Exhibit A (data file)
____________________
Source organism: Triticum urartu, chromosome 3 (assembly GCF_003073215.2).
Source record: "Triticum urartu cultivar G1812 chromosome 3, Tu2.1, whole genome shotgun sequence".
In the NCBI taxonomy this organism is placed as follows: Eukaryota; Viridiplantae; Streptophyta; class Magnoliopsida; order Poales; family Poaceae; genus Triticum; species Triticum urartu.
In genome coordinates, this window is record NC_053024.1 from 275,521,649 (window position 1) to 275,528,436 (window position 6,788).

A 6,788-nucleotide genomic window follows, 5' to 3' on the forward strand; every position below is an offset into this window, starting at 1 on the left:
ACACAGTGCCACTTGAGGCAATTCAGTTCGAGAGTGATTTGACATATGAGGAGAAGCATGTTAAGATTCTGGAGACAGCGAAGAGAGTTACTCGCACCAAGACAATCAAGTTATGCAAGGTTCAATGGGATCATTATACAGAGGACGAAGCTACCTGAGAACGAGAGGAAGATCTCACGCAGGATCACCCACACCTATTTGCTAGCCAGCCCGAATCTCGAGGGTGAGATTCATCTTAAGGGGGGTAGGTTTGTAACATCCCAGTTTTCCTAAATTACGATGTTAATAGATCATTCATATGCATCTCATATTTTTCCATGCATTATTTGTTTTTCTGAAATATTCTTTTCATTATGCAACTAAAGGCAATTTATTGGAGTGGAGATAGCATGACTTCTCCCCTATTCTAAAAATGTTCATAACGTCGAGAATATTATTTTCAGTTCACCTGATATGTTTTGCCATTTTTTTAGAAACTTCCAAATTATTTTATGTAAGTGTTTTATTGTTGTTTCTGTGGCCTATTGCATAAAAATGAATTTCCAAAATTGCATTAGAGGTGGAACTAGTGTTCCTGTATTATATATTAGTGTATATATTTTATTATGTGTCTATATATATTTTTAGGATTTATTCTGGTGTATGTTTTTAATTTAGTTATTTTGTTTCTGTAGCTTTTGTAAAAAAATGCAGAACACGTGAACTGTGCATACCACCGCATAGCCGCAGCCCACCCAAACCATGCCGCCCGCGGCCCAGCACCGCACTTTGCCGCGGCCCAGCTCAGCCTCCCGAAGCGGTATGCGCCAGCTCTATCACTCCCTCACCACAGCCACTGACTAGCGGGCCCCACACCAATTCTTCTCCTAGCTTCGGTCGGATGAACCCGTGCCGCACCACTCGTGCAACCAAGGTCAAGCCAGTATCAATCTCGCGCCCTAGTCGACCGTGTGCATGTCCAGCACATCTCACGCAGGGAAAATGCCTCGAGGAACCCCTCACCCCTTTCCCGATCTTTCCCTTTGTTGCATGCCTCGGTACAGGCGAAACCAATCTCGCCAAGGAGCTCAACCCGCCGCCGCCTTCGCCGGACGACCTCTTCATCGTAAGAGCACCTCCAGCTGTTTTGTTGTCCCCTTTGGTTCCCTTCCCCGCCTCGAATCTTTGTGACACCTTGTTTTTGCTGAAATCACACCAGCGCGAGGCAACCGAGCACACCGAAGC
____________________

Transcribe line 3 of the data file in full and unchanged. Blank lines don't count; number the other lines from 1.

In the NCBI taxonomy this organism is placed as follows: Eukaryota; Viridiplantae; Streptophyta; class Magnoliopsida; order Poales; family Poaceae; genus Triticum; species Triticum urartu.